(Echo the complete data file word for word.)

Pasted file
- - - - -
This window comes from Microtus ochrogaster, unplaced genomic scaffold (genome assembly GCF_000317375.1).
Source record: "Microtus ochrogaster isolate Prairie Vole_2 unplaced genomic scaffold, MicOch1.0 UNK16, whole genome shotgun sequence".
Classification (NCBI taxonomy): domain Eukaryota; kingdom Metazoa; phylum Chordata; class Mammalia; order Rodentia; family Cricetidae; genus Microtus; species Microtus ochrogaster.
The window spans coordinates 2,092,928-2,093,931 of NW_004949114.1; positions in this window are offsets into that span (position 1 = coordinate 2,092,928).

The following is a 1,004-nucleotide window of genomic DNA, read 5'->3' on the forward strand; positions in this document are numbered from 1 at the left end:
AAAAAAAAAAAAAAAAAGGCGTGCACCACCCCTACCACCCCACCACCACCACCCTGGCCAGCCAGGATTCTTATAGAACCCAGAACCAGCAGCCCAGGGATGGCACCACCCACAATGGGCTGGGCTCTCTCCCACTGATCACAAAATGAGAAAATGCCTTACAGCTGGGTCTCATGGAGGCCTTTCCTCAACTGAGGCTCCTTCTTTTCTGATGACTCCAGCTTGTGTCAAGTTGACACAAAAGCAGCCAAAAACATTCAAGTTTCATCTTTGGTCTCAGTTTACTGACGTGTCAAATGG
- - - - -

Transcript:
This window comes from Microtus ochrogaster, unplaced genomic scaffold (genome assembly GCF_000317375.1).
Source record: "Microtus ochrogaster isolate Prairie Vole_2 unplaced genomic scaffold, MicOch1.0 UNK16, whole genome shotgun sequence".
Classification (NCBI taxonomy): domain Eukaryota; kingdom Metazoa; phylum Chordata; class Mammalia; order Rodentia; family Cricetidae; genus Microtus; species Microtus ochrogaster.
The window spans coordinates 2,092,928-2,093,931 of NW_004949114.1; positions in this window are offsets into that span (position 1 = coordinate 2,092,928).

The following is a 1,004-nucleotide window of genomic DNA, read 5'->3' on the forward strand; positions in this document are numbered from 1 at the left end:
AAAAAAAAAAAAAAAAAGGCGTGCACCACCCCTACCACCCCACCACCACCACCCTGGCCAGCCAGGATTCTTATAGAACCCAGAACCAGCAGCCCAGGGATGGCACCACCCACAATGGGCTGGGCTCTCTCCCACTGATCACAAAATGAGAAAATGCCTTACAGCTGGGTCTCATGGAGGCCTTTCCTCAACTGAGGCTCCTTCTTTTCTGATGACTCCAGCTTGTGTCAAGTTGACACAAAAGCAGCCAAAAACATTCAAGTTTCATCTTTGGTCTCAGTTTACTGACGTGTCAAATGG